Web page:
Are any creationists willing to play this hypothetical game with me? I'm hoping so.

To all my lovely atheist readers, if you're curious about the answers to this question as well, spread the word. I know it sounds like a cheap plug, but the more creationists we can gather in here, the more answers we can get, and I'm just not that popular yet. Give me a hand, if you can!

Friday, 24 June 2011

Way to go New York!

I just got to watch live as the State of New York passed a bill granting equality to all of it's citizens. It still baffles me that equality needs to be voted on, but make no mistake; this is a good thing. It's going to be a while yet before true, actual equality is achieved, before open homosexuals no longer walk some neighborhoods in fear just for loving who they love, before being gay is just considered to be another trait of a person, like having blue eyes or brown hair.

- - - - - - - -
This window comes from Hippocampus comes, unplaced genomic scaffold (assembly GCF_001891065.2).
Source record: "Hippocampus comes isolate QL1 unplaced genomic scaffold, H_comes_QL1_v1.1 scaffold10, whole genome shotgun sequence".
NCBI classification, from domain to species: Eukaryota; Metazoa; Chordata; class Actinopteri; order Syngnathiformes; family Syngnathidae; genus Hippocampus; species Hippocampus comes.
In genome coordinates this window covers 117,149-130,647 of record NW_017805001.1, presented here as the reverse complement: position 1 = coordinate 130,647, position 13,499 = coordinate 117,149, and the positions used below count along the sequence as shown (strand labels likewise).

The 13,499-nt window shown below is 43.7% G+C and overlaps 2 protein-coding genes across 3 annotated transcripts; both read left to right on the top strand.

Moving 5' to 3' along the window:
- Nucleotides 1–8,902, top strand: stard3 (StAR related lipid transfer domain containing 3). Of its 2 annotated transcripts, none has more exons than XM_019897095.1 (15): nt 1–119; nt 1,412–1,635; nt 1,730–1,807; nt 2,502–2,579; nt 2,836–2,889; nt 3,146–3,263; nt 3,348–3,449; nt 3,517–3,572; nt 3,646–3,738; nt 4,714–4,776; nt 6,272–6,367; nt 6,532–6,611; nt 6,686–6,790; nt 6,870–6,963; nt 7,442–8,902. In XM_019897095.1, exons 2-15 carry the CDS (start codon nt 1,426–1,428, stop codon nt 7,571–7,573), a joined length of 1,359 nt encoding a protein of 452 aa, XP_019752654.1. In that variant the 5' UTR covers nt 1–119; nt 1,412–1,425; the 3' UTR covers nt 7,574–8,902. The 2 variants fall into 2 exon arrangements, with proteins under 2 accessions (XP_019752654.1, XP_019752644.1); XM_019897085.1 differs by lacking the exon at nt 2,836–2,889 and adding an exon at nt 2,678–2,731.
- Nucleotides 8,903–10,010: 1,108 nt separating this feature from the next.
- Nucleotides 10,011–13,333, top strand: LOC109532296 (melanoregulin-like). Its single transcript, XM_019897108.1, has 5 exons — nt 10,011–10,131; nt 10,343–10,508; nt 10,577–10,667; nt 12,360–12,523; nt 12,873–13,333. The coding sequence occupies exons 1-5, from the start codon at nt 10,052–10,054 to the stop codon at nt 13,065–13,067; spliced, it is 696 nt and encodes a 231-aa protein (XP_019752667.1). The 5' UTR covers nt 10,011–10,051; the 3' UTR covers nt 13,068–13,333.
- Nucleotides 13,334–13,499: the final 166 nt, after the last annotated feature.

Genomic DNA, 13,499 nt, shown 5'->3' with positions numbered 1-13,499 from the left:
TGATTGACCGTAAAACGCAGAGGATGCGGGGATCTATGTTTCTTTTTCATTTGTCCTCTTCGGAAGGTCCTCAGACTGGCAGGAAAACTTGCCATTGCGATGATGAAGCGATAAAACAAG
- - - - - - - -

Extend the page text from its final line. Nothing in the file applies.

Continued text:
There'll be setbacks. Cases like this will come up in other states, and they'll be lost. The bigots will have their local victories. But make no mistake. Every day, in every way, they're losing ground. If we keep fighting, and keep educating, and keep showing everyone that no, being gay isn't a horrible disease, eventually we WILL win.

Watching my twitter feed scroll past immediately after the successful vote, and seeing at least one or two all-caps tweets from people I like, loudly proclaiming to the world that they're going to go out and get married now, makes all the battling worthwhile.

A sampling of the joy this decision has brought: